Rotator cuff tears are a common type of shoulder injury, and when you have shoulder pain they may be one of the first possibilities that come to mind. However, the shoulder is very complex. It’s made up of three bones and numerous muscles, tendons and ligaments. Any of these can be injured, and it may not always be clear just what type of shoulder injury you’ve sustained at first.
In this blog, NYC orthopedic shoulder surgeon, Dr. Francis Mendoza, will explain what a rotator cuff tear is and what symptoms to look for if you think you may have torn your rotator cuff.
What does a rotator cuff tear involve?
The rotator cuff includes four muscles on, under, and around your shoulder blade, plus their associated tendons. They all attach at the shoulder joint, and together they rotate and elevate your arm. When you have a rotator cuff tear, one or more of these muscles or tendons becomes partially or even totally detached from the bone it’s connected to.
There are many possible causes for a rotator cuff tear. It can be an acute injury—something which happens suddenly, as the result of some kind of trauma—or a degenerative problem related to wear and tear. Acute injuries often occur in conjunction with other shoulder injuries, such as dislocations or broken bones. They can be the result of abruptly lifting something too heavy or rotating your arm against resistance with too much force. Falling on an outstretched arm is one common type of acute injury.
However, most rotator cuff tears are the result of normal wear and tear on the tendon. Common causes of degenerative injuries are repetitive strain and bone spurs. Repetitive motions slowly but surely wear out the tendon and cause it to fray. Anything that requires you to move your arm in the same pattern repeatedly can contribute. Pitching a baseball, playing tennis, and rowing are prime examples. Bone spurs within the shoulder joint can also rub on the rotator cuff tendons, causing them to fray and weakening them over time.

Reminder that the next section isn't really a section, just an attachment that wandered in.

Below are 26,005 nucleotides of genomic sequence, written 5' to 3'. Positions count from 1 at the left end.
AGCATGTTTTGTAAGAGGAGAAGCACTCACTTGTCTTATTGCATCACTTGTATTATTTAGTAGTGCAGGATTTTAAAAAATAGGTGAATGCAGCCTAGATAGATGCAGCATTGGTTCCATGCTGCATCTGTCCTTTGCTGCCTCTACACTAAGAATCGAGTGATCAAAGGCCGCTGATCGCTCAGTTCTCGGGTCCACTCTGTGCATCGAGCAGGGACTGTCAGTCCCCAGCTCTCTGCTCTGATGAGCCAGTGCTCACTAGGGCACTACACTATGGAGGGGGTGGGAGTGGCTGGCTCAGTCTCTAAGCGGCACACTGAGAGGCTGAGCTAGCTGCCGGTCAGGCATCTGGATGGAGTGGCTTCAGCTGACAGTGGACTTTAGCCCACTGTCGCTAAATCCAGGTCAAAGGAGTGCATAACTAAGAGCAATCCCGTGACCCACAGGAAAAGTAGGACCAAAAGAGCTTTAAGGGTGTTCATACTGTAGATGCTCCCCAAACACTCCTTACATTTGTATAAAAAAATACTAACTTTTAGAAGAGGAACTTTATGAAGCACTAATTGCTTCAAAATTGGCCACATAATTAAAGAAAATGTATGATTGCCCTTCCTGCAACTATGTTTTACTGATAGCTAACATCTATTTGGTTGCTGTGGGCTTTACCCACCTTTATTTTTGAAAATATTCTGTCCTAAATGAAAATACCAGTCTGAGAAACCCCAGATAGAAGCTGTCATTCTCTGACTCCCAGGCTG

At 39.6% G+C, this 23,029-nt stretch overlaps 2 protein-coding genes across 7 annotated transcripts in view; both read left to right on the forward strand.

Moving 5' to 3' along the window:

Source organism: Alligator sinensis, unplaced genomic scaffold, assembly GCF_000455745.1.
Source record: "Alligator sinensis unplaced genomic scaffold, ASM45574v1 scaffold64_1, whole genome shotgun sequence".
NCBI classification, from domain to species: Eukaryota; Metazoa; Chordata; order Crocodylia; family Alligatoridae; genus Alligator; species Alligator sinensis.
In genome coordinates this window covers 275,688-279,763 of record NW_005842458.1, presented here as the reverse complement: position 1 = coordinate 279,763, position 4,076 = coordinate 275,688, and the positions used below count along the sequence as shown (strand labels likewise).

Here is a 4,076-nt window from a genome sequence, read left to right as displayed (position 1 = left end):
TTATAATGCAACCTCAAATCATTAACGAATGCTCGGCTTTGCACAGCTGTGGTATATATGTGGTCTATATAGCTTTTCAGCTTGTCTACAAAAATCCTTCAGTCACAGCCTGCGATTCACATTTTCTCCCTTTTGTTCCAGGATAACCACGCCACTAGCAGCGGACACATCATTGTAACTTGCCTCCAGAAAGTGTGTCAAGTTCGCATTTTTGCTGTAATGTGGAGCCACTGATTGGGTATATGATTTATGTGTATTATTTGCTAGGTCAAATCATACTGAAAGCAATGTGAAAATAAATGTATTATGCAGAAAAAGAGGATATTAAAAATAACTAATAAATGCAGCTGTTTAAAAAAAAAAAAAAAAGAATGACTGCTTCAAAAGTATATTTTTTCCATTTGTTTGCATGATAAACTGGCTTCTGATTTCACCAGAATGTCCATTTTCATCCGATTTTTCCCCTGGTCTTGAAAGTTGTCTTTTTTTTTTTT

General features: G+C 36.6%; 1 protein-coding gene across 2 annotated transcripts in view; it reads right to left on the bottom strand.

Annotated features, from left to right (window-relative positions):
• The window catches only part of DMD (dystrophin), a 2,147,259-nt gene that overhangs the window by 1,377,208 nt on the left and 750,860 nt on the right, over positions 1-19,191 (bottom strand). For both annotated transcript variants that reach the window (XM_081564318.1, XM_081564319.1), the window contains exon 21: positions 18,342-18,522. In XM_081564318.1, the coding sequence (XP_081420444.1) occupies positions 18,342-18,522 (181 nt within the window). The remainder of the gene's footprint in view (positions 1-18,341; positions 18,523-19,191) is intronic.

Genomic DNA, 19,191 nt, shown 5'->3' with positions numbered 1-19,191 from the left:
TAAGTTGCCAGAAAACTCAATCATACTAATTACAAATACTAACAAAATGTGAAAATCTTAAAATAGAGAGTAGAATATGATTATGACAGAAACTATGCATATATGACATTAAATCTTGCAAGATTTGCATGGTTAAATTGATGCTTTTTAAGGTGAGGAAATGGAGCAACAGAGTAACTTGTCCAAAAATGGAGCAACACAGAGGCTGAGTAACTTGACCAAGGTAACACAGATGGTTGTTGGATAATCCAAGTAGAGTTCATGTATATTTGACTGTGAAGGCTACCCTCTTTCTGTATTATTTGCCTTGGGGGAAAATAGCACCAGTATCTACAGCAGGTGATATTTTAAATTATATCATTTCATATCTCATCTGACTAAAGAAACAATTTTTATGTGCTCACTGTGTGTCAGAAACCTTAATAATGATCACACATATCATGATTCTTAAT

What are the common torn rotator cuff symptoms?
Common torn rotator cuff symptoms include:
- Pain when lifting and lowering your arm
- Pain at rest and at night, particularly if lying on the affected shoulder
- Weakness when lifting or rotating your arm
- Stiffness in the shoulder joint
- Crackling sensation (crepitus) when moving your shoulder into certain positions
- Snapping sensation or immediate weakness in the upper arm (if the tear was caused by a traumatic injury)
How do torn rotator cuff symptoms change over time?
Acute tears happen suddenly and usually cause serious pain immediately. You may even feel a snapping or popping sensation when the tendon tears.
Degenerative injuries also cause pain, but usually to a lesser degree. Symptoms develop slowly and build over time. In some cases, you may only have symptoms when performing certain activities.
Over time, the pain from a degenerative tear may become more noticeable when you’re resting and anti-inflammatory medications may no longer help. You might have pain when you lie on the affected shoulder at night. Pain and weakness in your shoulder may start to make routine activities such as combing your hair or reaching behind your back more difficult or even impossible.
What is the first step to getting treatment for torn rotator cuff symptoms?
If you have torn rotator cuff symptoms, it’s important to see an orthopedic physician who specializes in shoulder injuries to evaluate you and determine the severity of your tear. There are numerous treatments that can provide relief from torn rotator cuff symptoms. Conservative treatments often succeed in improving symptoms, but if conservative measures don’t ease your pain, Dr. Mendoza may recommend a rotator cuff repair surgery such as arthroscopic rotator cuff repair.
You don’t have to live with shoulder pain. If you’re suffering from torn rotator cuff symptoms, schedule an appointment today at FXM Shoulders to have your shoulder evaluated.